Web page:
Tuesday, July 19, 2016

G727 Book Review of the ocean at the end of lane by Neil Gaiman

Name of Book: The Ocean at the end of the lane

Author: Neil Gaiman

ISBN: 978-0-06-225566-2

Publisher: William Morrow

Type of book: science fiction/fantasy, childish, whimsical, England, 1970s?, memories, Lettie Hempstock, farm, ocean, pond, old country, struggle, parental abuse, worms, magic

Year it was published: 2013


Sussex, England. A middle-aged man returns to his childhood home to attend a funeral. Although the house he lived in is long gone, he is drawn to the farm at the end of the road, where, when he was seven, he encountered a most remarkable girl, Lettie Hempstock, and her mother and grandmother. He hasn't thought of Lettie in decades, and yet as he sits by the pond (a pond that she'd claimed was an ocean) behind the ramshackle old farmhouse, the unremembered past comes flooding back. And it is a past too strange, too frightening, too dangerous to have happened to anyone, let alone a small boy.

Forty years earlier, a man committed suicide in a stolen car at this farm at the end of the road. Like a fuse on a firework, his death lit a touchpaper and resonated in unimaginable ways. The darkness was unleashed, something scary and thoroughly incomprehensible to a little boy. And Lettie—magical, comforting, wise beyond her years—promised to protect him, no matter what.

A groundbreaking work from a master, The Ocean at the End of the Lane is told with a rare understanding of all that makes us human, and shows the power of stories to reveal and shelter us from the darkness inside and out. It is a stirring, terrifying, and elegiac fable as delicate as a butterfly's wing and as menacing as a knife in the dark.


The main characters included an unnamed male narrator who seems to be naive when it comes to supernatural in life and also determined and obedient. In the story he is aged seven. There is also Lettie, a mysterious eleven-year-old girl who lives with her mother and grandmother. She is also obedient, loyal and is willing to go above and beyond to do what she can for the narrator. Ursula Monkton is a mysterious bad luck woman who tries to do good but can't and she is also determined to punish the male narrator for knowing about her.


Past is what you make of it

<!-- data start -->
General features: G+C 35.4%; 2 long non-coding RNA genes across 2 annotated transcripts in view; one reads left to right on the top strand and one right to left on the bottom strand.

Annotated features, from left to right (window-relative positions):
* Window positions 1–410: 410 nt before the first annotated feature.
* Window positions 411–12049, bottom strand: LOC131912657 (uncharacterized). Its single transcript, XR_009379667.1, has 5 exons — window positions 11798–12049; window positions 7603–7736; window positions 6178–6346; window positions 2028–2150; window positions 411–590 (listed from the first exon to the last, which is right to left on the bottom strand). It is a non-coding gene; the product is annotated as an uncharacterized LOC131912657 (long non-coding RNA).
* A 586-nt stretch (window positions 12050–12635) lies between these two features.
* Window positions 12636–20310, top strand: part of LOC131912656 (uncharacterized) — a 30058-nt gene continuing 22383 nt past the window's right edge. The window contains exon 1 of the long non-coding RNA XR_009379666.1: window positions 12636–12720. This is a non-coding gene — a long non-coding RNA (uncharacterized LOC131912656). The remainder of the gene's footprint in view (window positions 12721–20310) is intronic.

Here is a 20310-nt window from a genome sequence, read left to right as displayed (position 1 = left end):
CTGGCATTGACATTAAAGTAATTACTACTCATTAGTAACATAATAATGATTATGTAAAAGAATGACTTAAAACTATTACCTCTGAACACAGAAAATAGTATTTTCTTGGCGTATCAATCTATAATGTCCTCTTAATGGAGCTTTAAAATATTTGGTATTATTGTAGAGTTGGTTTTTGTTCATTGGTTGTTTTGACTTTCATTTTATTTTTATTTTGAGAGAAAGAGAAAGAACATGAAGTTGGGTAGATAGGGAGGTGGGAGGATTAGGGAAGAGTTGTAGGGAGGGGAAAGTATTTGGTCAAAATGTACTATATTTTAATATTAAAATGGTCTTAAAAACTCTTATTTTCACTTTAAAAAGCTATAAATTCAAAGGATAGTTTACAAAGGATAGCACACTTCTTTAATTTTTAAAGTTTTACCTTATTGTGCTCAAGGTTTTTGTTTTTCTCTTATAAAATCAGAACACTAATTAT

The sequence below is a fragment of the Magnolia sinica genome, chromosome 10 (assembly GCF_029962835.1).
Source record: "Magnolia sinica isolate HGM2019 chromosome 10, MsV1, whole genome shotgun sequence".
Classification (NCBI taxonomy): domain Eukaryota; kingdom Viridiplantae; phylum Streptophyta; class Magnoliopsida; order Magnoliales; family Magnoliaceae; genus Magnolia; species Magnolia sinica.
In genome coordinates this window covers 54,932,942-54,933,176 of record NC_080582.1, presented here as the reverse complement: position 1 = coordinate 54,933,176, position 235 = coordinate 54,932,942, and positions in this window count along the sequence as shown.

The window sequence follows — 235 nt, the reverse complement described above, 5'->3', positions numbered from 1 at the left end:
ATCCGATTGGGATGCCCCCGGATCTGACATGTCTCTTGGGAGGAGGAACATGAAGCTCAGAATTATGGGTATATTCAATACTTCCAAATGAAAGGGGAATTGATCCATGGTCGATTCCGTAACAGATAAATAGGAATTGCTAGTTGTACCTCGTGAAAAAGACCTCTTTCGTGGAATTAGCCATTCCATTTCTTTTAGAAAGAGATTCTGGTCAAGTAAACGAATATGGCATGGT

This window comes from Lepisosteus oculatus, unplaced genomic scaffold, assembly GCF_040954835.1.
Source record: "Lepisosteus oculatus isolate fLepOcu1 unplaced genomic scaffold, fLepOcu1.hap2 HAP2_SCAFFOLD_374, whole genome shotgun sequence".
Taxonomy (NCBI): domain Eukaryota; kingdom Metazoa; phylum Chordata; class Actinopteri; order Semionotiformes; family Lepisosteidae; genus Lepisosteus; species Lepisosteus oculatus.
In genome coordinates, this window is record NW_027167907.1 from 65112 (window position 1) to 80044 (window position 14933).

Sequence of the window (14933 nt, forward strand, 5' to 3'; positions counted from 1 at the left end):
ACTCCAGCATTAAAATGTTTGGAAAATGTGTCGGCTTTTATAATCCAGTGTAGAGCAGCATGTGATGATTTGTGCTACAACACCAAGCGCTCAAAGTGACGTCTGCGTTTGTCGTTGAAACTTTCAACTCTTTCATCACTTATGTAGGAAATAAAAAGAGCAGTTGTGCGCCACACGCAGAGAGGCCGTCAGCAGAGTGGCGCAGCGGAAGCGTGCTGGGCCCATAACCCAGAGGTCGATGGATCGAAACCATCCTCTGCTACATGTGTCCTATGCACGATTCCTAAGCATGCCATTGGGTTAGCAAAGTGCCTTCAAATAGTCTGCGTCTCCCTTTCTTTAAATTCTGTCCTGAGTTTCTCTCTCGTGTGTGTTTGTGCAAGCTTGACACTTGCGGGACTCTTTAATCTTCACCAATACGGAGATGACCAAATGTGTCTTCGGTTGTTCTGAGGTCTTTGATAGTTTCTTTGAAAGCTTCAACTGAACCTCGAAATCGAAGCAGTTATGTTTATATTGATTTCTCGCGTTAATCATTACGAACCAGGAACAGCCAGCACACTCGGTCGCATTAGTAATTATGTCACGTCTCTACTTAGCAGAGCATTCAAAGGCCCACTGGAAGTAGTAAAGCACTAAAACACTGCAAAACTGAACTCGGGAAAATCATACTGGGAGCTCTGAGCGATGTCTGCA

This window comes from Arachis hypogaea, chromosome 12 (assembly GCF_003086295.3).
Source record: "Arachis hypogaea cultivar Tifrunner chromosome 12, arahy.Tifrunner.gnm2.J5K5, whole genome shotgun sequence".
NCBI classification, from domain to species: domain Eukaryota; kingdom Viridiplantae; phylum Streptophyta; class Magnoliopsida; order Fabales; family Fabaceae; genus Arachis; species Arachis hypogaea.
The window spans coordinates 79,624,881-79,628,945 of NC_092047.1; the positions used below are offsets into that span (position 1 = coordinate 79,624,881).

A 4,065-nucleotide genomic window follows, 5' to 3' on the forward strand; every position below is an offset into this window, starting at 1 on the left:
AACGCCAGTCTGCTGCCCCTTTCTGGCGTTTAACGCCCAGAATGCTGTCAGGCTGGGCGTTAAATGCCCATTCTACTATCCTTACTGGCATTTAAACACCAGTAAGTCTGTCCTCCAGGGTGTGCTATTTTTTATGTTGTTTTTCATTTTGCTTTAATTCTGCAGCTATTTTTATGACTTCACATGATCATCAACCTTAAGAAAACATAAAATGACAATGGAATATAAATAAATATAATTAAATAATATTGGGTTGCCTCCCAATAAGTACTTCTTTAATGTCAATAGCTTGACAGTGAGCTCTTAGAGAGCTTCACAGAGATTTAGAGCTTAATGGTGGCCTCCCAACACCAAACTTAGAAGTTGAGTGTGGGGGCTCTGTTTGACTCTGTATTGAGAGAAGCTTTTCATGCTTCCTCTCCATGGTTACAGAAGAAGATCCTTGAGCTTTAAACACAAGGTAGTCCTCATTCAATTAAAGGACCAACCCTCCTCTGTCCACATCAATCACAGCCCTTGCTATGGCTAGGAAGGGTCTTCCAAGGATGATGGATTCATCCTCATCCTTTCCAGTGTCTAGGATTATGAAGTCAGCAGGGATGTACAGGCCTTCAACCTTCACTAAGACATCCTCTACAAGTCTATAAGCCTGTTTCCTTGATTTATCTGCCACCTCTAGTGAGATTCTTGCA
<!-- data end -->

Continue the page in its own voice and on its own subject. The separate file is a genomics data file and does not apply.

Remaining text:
The story is in the first person narrative from a man's point of view.(Can't recall his name, sorry to say, and can't find it in the book.) As a middle-aged man he goes to a funeral and then he visits the Hempstock farm and the history of his childhood and how the Hempstocks were involved in his life comes back to him. The man becomes a child and its completely from his point of view, which means a child is narrating the story. I like when things are explained to me in the story and when they make sense, but in this story, the things I desired to understand weren't explained, and I grew more and more frustrated as the story moved on and I felt lost. Also as well, I felt a strange distance between the characters which makes it difficult to like or relate to the characters.

Author Information:
(From back of book)

Neil Gaiman is the #1 New York Times bestselling author of the novels Neverwhere, Stardust, American Gods, Coraline, Anansi Boys, The Graveyard Book, and Good Omens (with Terry Pratchett) the Sandman series of graphic novels; the story collections Smoke and Mirrors and Fragile Things; and coeditor (with Al Sarrantonio( of the fiction anthonogly Stories. He is the winner of numerous literary honors, including the Hugo, Bram Stoker, and World Fantasy Awards, and the Newbery Medal. Originally from England, he now lives in America


Prior to this book, I've never picked up or read Neil Gaiman's stories. Long time ago, I did try watching Coraline when I was babysitting, and yes, it is a film I want to watch fully. But other than that, I didn't get a chance to read and review his works. I jumped at the chance to read this book mainly because the cover is amazing. Reading the book, however, turned out to be less than stellar experience. The story was too strange and scattered for my tastes and its best described as minimalist. Although it wasn't suited towards my tastes, there are some positive aspects of the book that caused me to understand why Neil Gaiman is very popular. One of the strengths of the book is the character's point of view, and that its left up to the reader to understand and fill in the blanks about the mysterious Hempstock family, which is different than the books that spell everything out in details.

This is for Pump Up Your Book Tours

3 out of 5
(0: Stay away unless a masochist 1: Good for insomnia 2: Horrible but readable; 3: Readable and quickly forgettable, 4: Good, enjoyable 5: Buy it, keep it and never let it go.)

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